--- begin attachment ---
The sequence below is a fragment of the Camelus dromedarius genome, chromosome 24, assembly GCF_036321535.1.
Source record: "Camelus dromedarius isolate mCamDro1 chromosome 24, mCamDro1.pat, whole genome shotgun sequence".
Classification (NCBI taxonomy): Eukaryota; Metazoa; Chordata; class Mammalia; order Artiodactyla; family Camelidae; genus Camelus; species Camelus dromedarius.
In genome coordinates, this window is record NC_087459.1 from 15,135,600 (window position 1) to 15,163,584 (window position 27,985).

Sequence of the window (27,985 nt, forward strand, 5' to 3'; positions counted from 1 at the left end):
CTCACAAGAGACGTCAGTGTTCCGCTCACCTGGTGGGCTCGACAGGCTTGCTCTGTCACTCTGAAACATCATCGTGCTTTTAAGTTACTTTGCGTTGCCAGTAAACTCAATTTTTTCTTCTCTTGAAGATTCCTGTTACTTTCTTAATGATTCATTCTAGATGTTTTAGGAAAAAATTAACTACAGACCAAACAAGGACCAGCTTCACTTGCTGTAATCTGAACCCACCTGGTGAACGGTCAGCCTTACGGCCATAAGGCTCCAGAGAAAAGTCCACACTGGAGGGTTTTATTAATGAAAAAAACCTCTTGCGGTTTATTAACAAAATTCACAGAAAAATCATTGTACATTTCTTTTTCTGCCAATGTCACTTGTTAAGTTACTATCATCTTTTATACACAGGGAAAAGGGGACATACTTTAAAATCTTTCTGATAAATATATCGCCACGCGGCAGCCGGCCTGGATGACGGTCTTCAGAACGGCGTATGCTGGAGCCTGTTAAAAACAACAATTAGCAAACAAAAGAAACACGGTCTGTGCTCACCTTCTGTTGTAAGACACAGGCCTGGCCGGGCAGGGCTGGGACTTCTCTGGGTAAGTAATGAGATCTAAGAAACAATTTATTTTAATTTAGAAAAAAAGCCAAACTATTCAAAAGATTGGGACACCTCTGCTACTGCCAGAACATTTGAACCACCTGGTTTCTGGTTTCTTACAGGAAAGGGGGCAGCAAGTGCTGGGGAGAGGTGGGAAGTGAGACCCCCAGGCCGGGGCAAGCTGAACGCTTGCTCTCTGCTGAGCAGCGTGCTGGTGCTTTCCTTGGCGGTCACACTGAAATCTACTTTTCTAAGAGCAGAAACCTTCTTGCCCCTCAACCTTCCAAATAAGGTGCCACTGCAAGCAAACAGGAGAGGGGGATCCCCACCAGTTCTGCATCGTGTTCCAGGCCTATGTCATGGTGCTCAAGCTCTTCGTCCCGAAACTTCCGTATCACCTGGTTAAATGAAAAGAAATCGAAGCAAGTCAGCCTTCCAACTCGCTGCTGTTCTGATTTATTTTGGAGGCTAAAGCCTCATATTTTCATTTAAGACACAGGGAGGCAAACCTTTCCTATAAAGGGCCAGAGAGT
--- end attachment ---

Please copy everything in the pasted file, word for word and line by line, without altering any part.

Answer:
The sequence below is a fragment of the Camelus dromedarius genome, chromosome 24, assembly GCF_036321535.1.
Source record: "Camelus dromedarius isolate mCamDro1 chromosome 24, mCamDro1.pat, whole genome shotgun sequence".
Classification (NCBI taxonomy): Eukaryota; Metazoa; Chordata; class Mammalia; order Artiodactyla; family Camelidae; genus Camelus; species Camelus dromedarius.
In genome coordinates, this window is record NC_087459.1 from 15,135,600 (window position 1) to 15,163,584 (window position 27,985).

Sequence of the window (27,985 nt, forward strand, 5' to 3'; positions counted from 1 at the left end):
CTCACAAGAGACGTCAGTGTTCCGCTCACCTGGTGGGCTCGACAGGCTTGCTCTGTCACTCTGAAACATCATCGTGCTTTTAAGTTACTTTGCGTTGCCAGTAAACTCAATTTTTTCTTCTCTTGAAGATTCCTGTTACTTTCTTAATGATTCATTCTAGATGTTTTAGGAAAAAATTAACTACAGACCAAACAAGGACCAGCTTCACTTGCTGTAATCTGAACCCACCTGGTGAACGGTCAGCCTTACGGCCATAAGGCTCCAGAGAAAAGTCCACACTGGAGGGTTTTATTAATGAAAAAAACCTCTTGCGGTTTATTAACAAAATTCACAGAAAAATCATTGTACATTTCTTTTTCTGCCAATGTCACTTGTTAAGTTACTATCATCTTTTATACACAGGGAAAAGGGGACATACTTTAAAATCTTTCTGATAAATATATCGCCACGCGGCAGCCGGCCTGGATGACGGTCTTCAGAACGGCGTATGCTGGAGCCTGTTAAAAACAACAATTAGCAAACAAAAGAAACACGGTCTGTGCTCACCTTCTGTTGTAAGACACAGGCCTGGCCGGGCAGGGCTGGGACTTCTCTGGGTAAGTAATGAGATCTAAGAAACAATTTATTTTAATTTAGAAAAAAAGCCAAACTATTCAAAAGATTGGGACACCTCTGCTACTGCCAGAACATTTGAACCACCTGGTTTCTGGTTTCTTACAGGAAAGGGGGCAGCAAGTGCTGGGGAGAGGTGGGAAGTGAGACCCCCAGGCCGGGGCAAGCTGAACGCTTGCTCTCTGCTGAGCAGCGTGCTGGTGCTTTCCTTGGCGGTCACACTGAAATCTACTTTTCTAAGAGCAGAAACCTTCTTGCCCCTCAACCTTCCAAATAAGGTGCCACTGCAAGCAAACAGGAGAGGGGGATCCCCACCAGTTCTGCATCGTGTTCCAGGCCTATGTCATGGTGCTCAAGCTCTTCGTCCCGAAACTTCCGTATCACCTGGTTAAATGAAAAGAAATCGAAGCAAGTCAGCCTTCCAACTCGCTGCTGTTCTGATTTATTTTGGAGGCTAAAGCCTCATATTTTCATTTAAGACACAGGGAGGCAAACCTTTCCTATAAAGGGCCAGAGAGT